Evidence supports the need for a shift in the global approach to drug use. In this report, Do no harm: health, human rights and people who use drugs, UNAIDS shows what works to reduce the impact of HIV and other harms related to drug use. Countries that have moved away from laws and policies that are harmful to people who use drugs and that have increased investment in harm reduction have reduced new HIV infections and improved health outcomes. These policies also deliver broader social benefits, such as lower levels of drug-related crime and reduced pressure on health-care and criminal justice systems.
This is the second annual edition in our Global Prison Trends series produced by Penal Reform International, describing key global trends in the use and practice of imprisonment and the pressing challenges facing states that wish to organise their penitentiary systems in accordance with international norms and standards.
Topics include for example: developments in international criminal justice policy; notable changes to policy at the national level; prison population trends; prison management issues (eg. security and violence, radicalisation, corrections in fragile and conflict states, corruption) and new technologies. The 2016 also has a new section on the provision of food in prisons, with some representative data on food expenditure.
Keywords: HIV, drugs, violence, women, children, health, human rights
Over the past several decades, the weakening of criminal justice systems and reliance on ineffective, overly punitive policies have led to the deterioration of prisons globally. This has caused overcrowding and facilitated the spread of infectious diseases such as TB and multidrug-resistant TB (MDR-TB). Prisons are intrinsically linked to communities; thus, the TB and MDR-TB epidemics in prisons have impacted health outcomes in countries where excessive incarceration is prevalent.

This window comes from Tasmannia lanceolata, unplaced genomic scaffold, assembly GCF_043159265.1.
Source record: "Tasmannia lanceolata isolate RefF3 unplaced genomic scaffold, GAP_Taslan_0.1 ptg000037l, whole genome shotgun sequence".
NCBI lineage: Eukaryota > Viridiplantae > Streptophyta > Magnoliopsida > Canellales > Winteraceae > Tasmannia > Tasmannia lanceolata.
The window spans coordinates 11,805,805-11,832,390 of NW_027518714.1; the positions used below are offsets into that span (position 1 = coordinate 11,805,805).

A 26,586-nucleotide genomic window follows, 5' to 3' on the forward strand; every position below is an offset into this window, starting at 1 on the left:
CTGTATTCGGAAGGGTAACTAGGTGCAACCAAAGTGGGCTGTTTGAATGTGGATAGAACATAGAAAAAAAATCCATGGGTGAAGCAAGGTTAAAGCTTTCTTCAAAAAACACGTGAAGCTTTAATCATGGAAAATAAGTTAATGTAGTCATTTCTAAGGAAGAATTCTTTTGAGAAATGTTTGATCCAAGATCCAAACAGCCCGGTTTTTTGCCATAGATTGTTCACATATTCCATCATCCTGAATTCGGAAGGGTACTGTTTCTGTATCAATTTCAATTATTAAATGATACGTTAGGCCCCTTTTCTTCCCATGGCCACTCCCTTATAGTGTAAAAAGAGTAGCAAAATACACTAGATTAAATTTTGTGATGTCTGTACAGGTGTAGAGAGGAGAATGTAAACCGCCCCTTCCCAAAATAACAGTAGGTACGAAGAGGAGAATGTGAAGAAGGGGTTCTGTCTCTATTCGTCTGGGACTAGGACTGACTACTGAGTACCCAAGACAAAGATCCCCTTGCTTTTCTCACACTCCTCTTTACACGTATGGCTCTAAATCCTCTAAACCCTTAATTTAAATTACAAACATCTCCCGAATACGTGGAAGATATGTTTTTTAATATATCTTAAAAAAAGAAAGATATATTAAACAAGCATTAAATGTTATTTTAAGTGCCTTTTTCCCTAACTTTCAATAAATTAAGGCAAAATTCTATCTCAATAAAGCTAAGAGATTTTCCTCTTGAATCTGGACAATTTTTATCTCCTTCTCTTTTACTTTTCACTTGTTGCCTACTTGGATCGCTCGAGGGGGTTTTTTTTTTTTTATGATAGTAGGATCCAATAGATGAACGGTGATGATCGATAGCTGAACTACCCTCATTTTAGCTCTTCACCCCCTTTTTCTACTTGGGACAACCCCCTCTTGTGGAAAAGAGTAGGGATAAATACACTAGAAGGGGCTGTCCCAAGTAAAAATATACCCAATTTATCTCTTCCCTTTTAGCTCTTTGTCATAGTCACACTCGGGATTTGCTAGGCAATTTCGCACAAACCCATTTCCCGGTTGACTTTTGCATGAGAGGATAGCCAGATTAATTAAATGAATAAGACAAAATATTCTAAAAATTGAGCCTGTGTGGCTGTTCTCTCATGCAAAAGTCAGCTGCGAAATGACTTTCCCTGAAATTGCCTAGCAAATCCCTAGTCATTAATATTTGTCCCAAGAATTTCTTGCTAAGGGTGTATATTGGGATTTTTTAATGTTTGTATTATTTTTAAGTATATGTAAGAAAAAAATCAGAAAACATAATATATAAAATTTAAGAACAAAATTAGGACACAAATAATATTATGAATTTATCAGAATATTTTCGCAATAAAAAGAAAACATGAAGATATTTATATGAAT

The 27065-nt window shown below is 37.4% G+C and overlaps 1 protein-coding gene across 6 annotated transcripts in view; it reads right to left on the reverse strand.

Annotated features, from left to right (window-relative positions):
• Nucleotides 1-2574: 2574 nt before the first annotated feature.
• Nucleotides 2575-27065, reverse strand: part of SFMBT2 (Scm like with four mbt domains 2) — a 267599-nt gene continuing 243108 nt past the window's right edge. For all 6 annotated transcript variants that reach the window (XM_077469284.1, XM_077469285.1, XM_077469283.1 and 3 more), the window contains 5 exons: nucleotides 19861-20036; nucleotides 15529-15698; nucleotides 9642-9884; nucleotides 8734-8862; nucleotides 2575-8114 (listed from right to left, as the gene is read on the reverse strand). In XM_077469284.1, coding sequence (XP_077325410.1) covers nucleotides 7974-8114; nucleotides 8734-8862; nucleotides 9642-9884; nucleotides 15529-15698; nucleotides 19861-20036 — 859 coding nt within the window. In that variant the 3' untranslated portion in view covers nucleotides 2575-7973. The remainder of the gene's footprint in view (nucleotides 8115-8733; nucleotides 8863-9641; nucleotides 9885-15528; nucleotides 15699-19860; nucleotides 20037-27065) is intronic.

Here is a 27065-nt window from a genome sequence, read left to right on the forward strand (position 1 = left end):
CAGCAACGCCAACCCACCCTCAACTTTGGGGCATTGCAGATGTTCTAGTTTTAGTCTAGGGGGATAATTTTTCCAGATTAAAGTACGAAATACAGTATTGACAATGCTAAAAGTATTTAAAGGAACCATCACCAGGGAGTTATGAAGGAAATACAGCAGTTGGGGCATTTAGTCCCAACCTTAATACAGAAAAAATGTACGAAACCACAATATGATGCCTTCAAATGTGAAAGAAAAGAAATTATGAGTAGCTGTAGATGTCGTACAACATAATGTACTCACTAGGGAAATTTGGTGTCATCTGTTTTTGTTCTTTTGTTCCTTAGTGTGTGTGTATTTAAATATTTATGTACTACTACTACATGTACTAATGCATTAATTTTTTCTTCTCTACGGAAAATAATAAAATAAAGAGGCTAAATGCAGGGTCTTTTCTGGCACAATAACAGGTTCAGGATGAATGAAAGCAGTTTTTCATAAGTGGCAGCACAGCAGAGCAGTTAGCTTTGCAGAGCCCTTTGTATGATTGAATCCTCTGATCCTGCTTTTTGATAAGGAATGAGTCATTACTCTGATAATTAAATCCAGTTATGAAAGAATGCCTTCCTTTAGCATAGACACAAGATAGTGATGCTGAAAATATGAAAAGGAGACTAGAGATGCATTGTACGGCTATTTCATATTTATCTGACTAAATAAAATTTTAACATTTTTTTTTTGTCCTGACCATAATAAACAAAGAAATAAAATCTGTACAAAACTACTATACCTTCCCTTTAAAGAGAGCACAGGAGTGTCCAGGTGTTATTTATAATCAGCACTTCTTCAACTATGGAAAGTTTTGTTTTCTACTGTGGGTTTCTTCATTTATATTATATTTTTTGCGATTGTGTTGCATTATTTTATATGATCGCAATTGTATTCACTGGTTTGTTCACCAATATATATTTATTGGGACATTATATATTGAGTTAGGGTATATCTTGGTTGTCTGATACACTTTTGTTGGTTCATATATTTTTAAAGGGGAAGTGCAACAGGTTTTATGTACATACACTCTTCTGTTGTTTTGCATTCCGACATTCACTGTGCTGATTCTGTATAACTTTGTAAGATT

The new data in this report shows a worrying slowdown in the provision of harm reduction services for people who use drugs, with no new countries introducing needle and syringe programmes since 2014.
Along with this, there has been a rise in injecting stimulant use across all regions of the world, and a dramatic increase in overdose deaths.
Harm reduction in prisons also remains vastly insufficient, with only a very small number of countries providing needle exchange or overdose training in at least one prison.
Keywords: HIV, PWID, prisoners, drug, OST, NSP, hepatitis C, needle/syringe
Resolution adopted by the General Assembly on 17 December 2015. The General Assembly, Guided by the principal purposes of the United Nations, as set out in the Preamble to the Charter of the United Nations and the Universal Declaration of Human Rights,1 and inspired by the determination to reaffirm faith in fundamental human rights, in the dignity and worth of the human person, without distinction of any kind, and in the equal rights of men and women and of nations large and small, to establish conditions under which justice and respect for the obligations arising from treaties and other sources of international law can be maintained and to promote social progress and better standards of life in larger freedom.